The title might suggest that this article relates to a security firm engaged at Buckingham palace, however what we’re actually talking about is monitoring an aspect of our sexual health, specifically testicular cancer. Testicular cancer is a relatively rare cancer, however it seems to be becoming more prevalent and is the most common cancer in men aged between 20 and 35.
It’s ironic that blokes will quite often joke or boast about their tackle, but will find it very difficult to discuss the same appendage with their GP. Becoming comfortable and familiar with our penis and testicles is the first step in being able to notice any changes over time.
The first thing that some blokes notice (and get concerned about) is that one testicle may hang lower than the other. This is perfectly normal and is actually an evolutionary trait that prevents them bashing into each other like some runaway desk ornament when we walk or run.
Testicular cancer usually affects one testicle. There are some symptoms to keep an eye out for which shouldn’t be ignored:
- a feeling of heaviness in the scrotum
- a lump in either testicle
- enlargement of a testicle
- dull aching in the abdomen or groin
- a sudden collection of fluid in the scrotum
- tenderness and/or enlargement of the breast tissue
A key point to remember is, initially, and in some cases even in the later stages, testicular cancer might not cause any pain or discomfort. A small painless lump is the most common symptom, and if you have any of these symptoms, it doesn’t necessarily mean that you definitely have cancer. These symptoms can also indicate a range of benign (non-cancerous) causes, but they should always be checked by a doctor.
Because some of these symptoms aren’t always glaringly obvious, it’s important to self-check your testicles. The best way to examine your testicles is after a warm bath or shower and it’s a fairly straight forward process:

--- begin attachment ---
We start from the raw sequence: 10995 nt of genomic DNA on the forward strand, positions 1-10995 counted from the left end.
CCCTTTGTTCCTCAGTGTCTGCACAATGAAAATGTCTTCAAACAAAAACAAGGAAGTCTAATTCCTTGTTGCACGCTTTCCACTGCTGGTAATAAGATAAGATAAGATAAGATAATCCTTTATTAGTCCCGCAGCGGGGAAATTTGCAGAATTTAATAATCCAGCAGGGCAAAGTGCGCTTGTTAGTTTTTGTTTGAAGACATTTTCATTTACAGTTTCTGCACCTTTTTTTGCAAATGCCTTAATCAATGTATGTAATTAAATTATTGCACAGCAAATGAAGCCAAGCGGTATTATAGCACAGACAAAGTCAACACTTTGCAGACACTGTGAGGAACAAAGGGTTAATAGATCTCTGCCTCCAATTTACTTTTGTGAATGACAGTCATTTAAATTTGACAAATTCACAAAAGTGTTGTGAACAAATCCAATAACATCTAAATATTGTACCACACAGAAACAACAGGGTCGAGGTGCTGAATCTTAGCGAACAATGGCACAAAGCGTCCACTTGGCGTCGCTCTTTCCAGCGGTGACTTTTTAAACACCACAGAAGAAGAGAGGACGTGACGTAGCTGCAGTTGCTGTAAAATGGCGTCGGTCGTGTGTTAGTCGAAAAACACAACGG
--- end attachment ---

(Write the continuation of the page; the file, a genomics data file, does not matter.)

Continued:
- Cup your testicles in the palm of one hand. Pay attention to the size and weight. This helps you identify any future changes.
- Locate the epididymis. This is the tube that carries sperm to the penis. It can be felt at the top-rear of each testicle. This lump is meant to be there.
- Examining each testicle in more detail by rolling it between your thumb and fingers, press gently but firmly to feel for any lumps, swellings or variations in firmness.
Repeat this examination every couple of months or so. The outlook for treatment of testicular cancer is very good. With early diagnosis, 96% of patients can be completely cured. Even after the cancer has spread, up to 80% of men can still be cured.
If you do find anything unusual, don’t wait for it to disappear or start throbbing – see your doctor.
For more men’s health and wellbeing information check out our website, here you will also find our recently launched Working with Warriors podcast series. Alternatively get in touch with us via the details below for a chat about arranging one of our community educators to present a health and wellbeing session or run a Fast Track Pit Stop for your local community group or club free of charge.
Glen and the Team
The Regional Men’s Health Initiative
delivered by Wheatbelt Men’s Health (Inc.)
PO Box 768, Northam WA 6401
Phone: 08 9690 2277